What bracha do you make on a fruit cup that has both peaches (ha’eitz) and pineapple (ha’adamah)?

What bracha do you make on chicken soup with noodles? Is it just Shehakol? Mezonos? Or perhaps both?

Halacha tells us that whenever we eat two (or more) foods together that have different brachos, we must determine which food is the Ikar (main food) and which is the Tofel (secondary food). Sometimes, we are supposed to make a bracha only on the ikar food, but other times, two (or more) brachos are required.

The halachos of ikar v’tofel can get pretty confusing, so to clarify these laws, we put together this handy Ikar V’Tofel chart which can guide you through the decision-making process all on one page.

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Ikar V'Tofel Chart

This chart was based on a series of shiurim by Rabbi Eliezer Krohn and the chart has been reviewed by Rabbi Krohn for accuracy before publishing.

For a more detailed explanation of these halachos, you can listen to the original series of shiurim from Rabbi Eliezer Krohn at the links below:


Whenever you are eating foods together which have two or more different brachos, first determine:

Is this considered an “Ikar V’tofel” combination?

There are 4 types of Ikar V’tofel combinations:

  1. Both foods come up in 1 spoonful or forkful1 – Ex. Cholent containing meat, barley, and small2 potatoes; Fruit cups (with small pieces); Meatballs mashed3 with spaghetti; Chicken stir-fry (with small pieces)
  2. One of the foods is there ONLY to enhance the other – Ex. Potato with sour cream; Salad with dressing
  3. You are eating the tafel food ONLY4 to get rid of the salty or spicy taste from the ikar food – Ex. Bland crackers eaten ONLY to get rid of the taste of very salty herring
  4. Bread will cover any meal-type5 foods eaten within the same meal – Ex. Hamotzi on challah will cover chicken, salad, and kugel eaten later in the same meal

If you do indeed have an ikar v’tofel combination, next determine:

Which food is the ikar? Which bracha should I say?6

FIRST ASK: Is there Mezonos7 in the mixture?

NEXT ASK: Which food are you mainly interested in eating?

  • Ex. Salad is the ikar, dressing is the tafel, so say Ha’adamah.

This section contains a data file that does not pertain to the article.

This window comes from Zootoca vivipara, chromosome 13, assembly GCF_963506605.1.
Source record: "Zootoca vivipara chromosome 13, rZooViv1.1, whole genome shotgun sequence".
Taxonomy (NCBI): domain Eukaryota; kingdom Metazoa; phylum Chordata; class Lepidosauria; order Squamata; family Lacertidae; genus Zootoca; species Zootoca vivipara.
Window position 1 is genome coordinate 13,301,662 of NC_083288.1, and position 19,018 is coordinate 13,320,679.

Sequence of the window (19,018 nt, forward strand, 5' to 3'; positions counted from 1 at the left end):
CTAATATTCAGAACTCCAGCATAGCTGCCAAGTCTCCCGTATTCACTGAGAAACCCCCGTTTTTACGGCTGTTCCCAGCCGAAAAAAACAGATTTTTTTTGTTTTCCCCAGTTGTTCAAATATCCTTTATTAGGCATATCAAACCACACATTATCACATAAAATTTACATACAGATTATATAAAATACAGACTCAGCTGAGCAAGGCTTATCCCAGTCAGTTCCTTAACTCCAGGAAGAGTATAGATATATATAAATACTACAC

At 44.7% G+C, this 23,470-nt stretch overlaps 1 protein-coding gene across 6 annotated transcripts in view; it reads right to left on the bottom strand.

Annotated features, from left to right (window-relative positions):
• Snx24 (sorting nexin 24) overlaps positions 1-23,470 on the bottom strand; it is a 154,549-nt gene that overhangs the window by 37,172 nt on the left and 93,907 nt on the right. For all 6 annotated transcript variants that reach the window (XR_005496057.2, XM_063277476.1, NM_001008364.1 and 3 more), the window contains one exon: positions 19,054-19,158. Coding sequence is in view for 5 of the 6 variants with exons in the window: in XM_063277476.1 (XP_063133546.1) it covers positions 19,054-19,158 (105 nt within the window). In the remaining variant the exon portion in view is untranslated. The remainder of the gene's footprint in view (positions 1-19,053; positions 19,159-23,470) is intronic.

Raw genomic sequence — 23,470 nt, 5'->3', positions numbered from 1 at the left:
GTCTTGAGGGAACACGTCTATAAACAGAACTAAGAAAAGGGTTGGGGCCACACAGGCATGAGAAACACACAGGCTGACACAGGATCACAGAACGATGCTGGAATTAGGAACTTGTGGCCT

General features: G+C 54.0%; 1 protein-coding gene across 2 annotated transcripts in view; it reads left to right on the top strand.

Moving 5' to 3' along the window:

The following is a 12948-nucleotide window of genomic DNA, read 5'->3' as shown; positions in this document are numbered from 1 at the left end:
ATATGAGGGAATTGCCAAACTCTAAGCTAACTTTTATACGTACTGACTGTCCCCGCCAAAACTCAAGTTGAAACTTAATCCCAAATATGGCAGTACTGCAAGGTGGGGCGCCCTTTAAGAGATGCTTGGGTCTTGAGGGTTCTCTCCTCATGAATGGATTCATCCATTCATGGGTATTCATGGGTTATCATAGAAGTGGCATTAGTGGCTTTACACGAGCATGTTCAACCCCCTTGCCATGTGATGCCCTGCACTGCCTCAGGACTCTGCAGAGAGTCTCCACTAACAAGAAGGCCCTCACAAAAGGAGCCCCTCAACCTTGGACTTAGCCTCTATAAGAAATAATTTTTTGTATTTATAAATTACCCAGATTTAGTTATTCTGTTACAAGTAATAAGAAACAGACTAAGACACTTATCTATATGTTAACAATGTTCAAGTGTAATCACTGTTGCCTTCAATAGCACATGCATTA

• French fries are the ikar, ketchup is the tafel, so say Ha’adamah.
  • Peanut chew (if you are mainly interested in the peanut, say Ha’adamah. If the chocolate, say Shehakol.)
  • ONLY if you are interested in all parts equally, move on to the next line.

NEXT ASK: Which food is the majority?8,9

  • Note: All foods of the same bracha are on the same “team.”
  • Ex. Fruit cocktail (assuming that you are interested in eating all fruits equally) – If 70% of the mixture is Ha’eitz foods (apples, peaches, etc.) and 30% is pineapple then say Ha’eitz.
  • ONLY if there is no clear majority, move on to the next line.

NEXT ASK: Is there 1 bracha that can cover10 all the foods?11,12

  • Ex. Fruit cocktail (assuming you are equally interested in all fruits, and there is no clear majority) say Ha’adamah because it covers both the pineapple and the Ha’eitz fruits.
  • Ex. Peanut chew (assuming you want both the peanut and the chocolate) say Shehakol because it covers both.

…. THE END! You now know which bracha to make.

(Continued from above)

Mezonos (not including rice) is ALWAYS the ikar,13,14 UNLESS:

Exception #1: If the Mezonos is there ONLY to hold the food together (not for taste15).

  • Ex. Gefilte fish made with matza meal is Shehakol.
  • Ice cream in a tasteless cone is just Shehakol.

Exception #2: If the Mezonos coating is very thin

  • Ex. Shnitzel with a very thin16 coating, or fish sticks with a very thin coating are Shehakol.

Exception #3: If the Mezonos is a liquid

  • Ex. Beer is made with barley, but since beer is a liquid, it is Shehakol.

NOTE A: Mezonos cannot cover liquids.

  • Therefore, if you eat a Mezonos ikar food together with a liquid tafel food,17,18 you must say 2 brachos: Mezonos and Shehakol19
  • Ex. Noodle soup,20 Mushroom-barley soup.

NOTE B: If it doesn’t make sense to call the Mezonos food the ikar, then say 2 brachos.

  • First say Mezonos and eat some of the Mezonos food, then say the other bracha on the other food.
  • Ex. Salad with croutons. It doesn’t make sense to call the croutons the ikar, so say Mezonos on the croutons, then Ha’adamah on the salad.
  • Similarly: Chicken soup with just a few noodles; Ice cream in a cone (that has a good taste); Ice cream with a Mezonos topping; Ice cream sandwich; Cookies ‘n cream ice cream… for all these, you would say both Mezonos and Shehakol.


  1. This refers to a natural, subconscious spoonful/forkful – not the type where you are intentionally trying to separate one food from the rest.
  2. If the potato pieces are large and you can pick them up by themselves (even if some barley is stuck on) then the potatoes require their own bracha of Ha’adamah, and the rest of the cholent (barley, meat, beans) will be covered with just 1 bracha (Mezonos). Similarly, if the pieces of meat are very large, they require their own bracha (Shehakol).